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Dave Grohl is one person I could point to.

Dave Grohl is a heavy hitter. Dave Grohl finally admitted, after years, that he was really a Zeppelin guy. You wouldn't have heard Dave Grohl talking like that in 1990. He was all like DC hardcore. But Dave Grohl is a Zeppelin dude. He's a rock musician. I agree: Dave Grohl's got a great sound.

How would you approach playing a Neil Peart tune, considering that you’re coming from such different contexts?

That's a great question. I was a Rush fan growing up. We would approach a Rush tune with the rhythmic complexity that's there. Then we'd try to hijack it and make it our own, not necessarily thinking about how Rush would like it. It's more like how can we make it our own. We've worked with Ornette Coleman's music and Stravinsky, Milton Babbitt and some contemporary classical composers. It's the exact same mindset. It doesn't matter what genre it is. We don't look at The Pixies and go, “We don't have to take this as seriously as we do Stravinsky." To us there isn't a hierarchy. It's just great music.

Do you know how to play “Tom Sawyer”?

We recorded “Tom Sawyer” for our record Prog in 2007. It was a deep homage. Reid and I loved Rush when we were kids. For us it was just an important song; it was a gateway song, in many ways. Prog rock turned us onto '70s fusion, turned us onto '60s modal jazz. You go back. In fact, we searched for it that way. Then be bop, free jazz, swing era jazz. Every door opened another one.

We're playing the form, but it's most certainly reacted to more in the moment than what a rock band would do, where a guitar solo would be happening. In fact, the solo section in our version of “Tom Sawyer” is mayhem. The piano solo is insane, and then I'm reacting in there within the time structure. But it's not dissimilar from our music, in many ways.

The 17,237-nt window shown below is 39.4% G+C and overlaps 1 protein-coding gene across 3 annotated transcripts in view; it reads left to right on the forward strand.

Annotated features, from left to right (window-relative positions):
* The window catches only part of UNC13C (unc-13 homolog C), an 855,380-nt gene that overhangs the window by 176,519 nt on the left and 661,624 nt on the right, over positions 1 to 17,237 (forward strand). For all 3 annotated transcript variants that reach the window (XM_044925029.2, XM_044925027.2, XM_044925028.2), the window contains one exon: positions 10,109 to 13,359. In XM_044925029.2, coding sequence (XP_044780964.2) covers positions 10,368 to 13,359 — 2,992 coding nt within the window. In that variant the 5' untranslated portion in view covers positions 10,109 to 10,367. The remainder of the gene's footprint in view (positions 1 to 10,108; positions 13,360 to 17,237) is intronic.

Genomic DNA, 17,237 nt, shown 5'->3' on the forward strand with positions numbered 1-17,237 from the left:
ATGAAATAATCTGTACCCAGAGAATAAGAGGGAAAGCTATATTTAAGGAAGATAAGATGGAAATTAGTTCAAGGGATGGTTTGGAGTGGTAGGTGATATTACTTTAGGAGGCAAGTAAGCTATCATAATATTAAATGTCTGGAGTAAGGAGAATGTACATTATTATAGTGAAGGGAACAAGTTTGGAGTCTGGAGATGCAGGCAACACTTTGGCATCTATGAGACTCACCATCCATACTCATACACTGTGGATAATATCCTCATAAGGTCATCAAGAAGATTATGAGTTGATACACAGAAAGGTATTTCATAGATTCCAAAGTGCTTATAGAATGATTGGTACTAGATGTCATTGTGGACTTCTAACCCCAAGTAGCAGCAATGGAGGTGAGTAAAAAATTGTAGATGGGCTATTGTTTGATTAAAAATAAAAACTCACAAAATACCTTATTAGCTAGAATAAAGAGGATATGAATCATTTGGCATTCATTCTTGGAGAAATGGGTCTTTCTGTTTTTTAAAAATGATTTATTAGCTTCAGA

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Is there some sort of trick that you can pass along?

When I was teaching years ago, we would have a really serious technical regimen, which I always had. I wanted people to spend time improvising and playing, almost like a through-composed contemporary-classical percussion piece; something that sounds like Takemitsu. Something that's got the ear on the hook, that has a beginning and an ending and tells some sort of thematic story. That really builds your ability, to think melodically, think texturally; think about touch and color and all of these other avenues. That's kind of what I mean.

I believe in playing with people as much as possible, playing with your peers and exploring new techniques that way. But, when you're just working on your instrument — it doesn't matter what instrument — I think it's super important to have a focused technical agenda instead of just jamming by yourself.

Drummers and guitar players can get in that zone and two hours have gone by and they've done nothing productive. Get your technical regimen together — whatever you're working on — and at some point in time, improvise a little solo. I'll close by improvising a little vignette of some sort. Again, just the exploration of touch, without the idea that I'm going to play at a set rhythm, for instance. It's going to be more like a tonal thing, but that can also use rhythms and polyrhythms and use all of your macked out stuff.